by Kyle Woodley | November 18, 2011 4:43 pm
This week on Wall Street saw the world’s largest retailer continue a years-long struggle and one of the world’s biggest names in aerospace in defense rewrite the history books.
Wal-Mart Stores (NYSE:WMT) watched its third-quarter profits slip to $3.34 billion compared to $3.44 billion in 2010, dampening what could have been a cheerful earnings report Tuesday that included the company’s first period of increasing U.S. same-store sales in 10 quarters. The report sent WMT stock down 2.5% of the day, and Wal-Mart limped out down 3.3% on the week at $57.22.
The retailer has struggled for years despite the seeming appeal of its lauded deep discounts in a down economy — however, lower-cost companies like Dollar General (NYSE:DG) and Dollar Tree (NASDAQ:DLTR) have continued to cut into Wal-Mart’s market with great bargains, as has warehouse giant Costco (NASDAQ:COST).
Also problematic for Wal-Mart on the other side of the price line is more trendy retailer Target (NYSE:TGT). The country’s No. 2 retailer took the spotlight from WMT with its third-quarter earnings report, which had the company beating analyst estimates with profits of $555 million, up from $535 million a year ago. Target got a momentary boost on the news but finished the week flat at around $53.
Target recently has gone on the aggressive, teaming up with credit card company American Express (NYSE:AXP) in offering prepaid debit cards — a direct answer to the Green Dot-powered Visa (NYSE:V) and MasterCard (NYSE:MA) cards that can be found in Walmart stores.
Still, Wal-Mart remains the stronger competitor, with its prices offering consumers much more protection against continued economic weakness than Target, which can’t out-price Wal-Mart and instead tries to pull customers in with exclusive homewares and clothing lines. And despite Wal-Mart’s seemingly endless reach, the company still has room to stretch its legs — as evidenced by its newest metro push, into Washington, D.C.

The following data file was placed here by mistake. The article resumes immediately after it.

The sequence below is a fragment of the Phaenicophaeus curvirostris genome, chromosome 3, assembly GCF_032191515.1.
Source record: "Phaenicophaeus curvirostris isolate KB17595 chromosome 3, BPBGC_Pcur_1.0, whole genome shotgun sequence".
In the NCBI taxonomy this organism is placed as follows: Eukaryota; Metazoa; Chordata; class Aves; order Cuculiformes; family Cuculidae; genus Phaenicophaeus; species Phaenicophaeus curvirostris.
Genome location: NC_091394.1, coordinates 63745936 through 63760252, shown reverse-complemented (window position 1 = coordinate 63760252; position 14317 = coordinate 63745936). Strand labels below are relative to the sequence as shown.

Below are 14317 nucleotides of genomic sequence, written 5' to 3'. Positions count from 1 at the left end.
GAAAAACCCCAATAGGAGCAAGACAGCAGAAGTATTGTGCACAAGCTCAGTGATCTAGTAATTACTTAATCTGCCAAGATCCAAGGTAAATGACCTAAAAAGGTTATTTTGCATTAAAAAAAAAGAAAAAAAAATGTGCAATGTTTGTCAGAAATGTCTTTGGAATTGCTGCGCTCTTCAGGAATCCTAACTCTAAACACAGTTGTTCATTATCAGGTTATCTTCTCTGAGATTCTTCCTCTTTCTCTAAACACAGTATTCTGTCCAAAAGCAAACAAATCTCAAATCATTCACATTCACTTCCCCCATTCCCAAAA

Boeing (NYSE:BA) had plenty of reason to celebrate Monday — after all, at the Dubai Air Show the day before, it had announced a deal with Emirates airline for 50 of the company’s 777-300 jets at a price tag of $18 billion. The contract marked the largest in Boeing history.
But history apparently isn’t what it used to be.
Three days later, Boeing set a new company mark by scoring a $21.7 billion order from Indonesia’s Lion Air for 230 of its 737 jets. President Barack Obama attended a signing order for the ceremony, and the White House touted the deal, saying it would support more than 110,000 U.S. jobs.
Boeing gained about 1% for the week and is up almost 15% in the past three months. Still, any business in the sky is far from secure right now — as evidenced by American Airlines parent AMR Corp.’s (NYSE:AMR) flirtation with its all-time low — and investors should weigh a number of factors when considering whether to hold Boeing.
This week, Apple (NASDAQ:AAPL) added Disney (NYSE:DIS) CEO Bob Iger to its board of directors, replacing the iconic Steve Jobs. The match makes sense considering the relationship between the two companies, actually bridged by Jobs when Disney acquired Pixar in 2006.
Not to mention, the head of Disney will fit right in with the rest of the Apple brain trust, which includes executives from several top companies, as well as former Vice President Al Gore. No doubt troubled specialty retailer J.C. Penney (NYSE:JCP) — now under the leadership of former Apple retail chief Ron Johnson — hopes there’s no brain drain once you leave Cupertino, Calif.
As of this writing, Kyle Woodley did not hold a position in any of the aforementioned stocks. Check out our list of previous IP Market Recaps.
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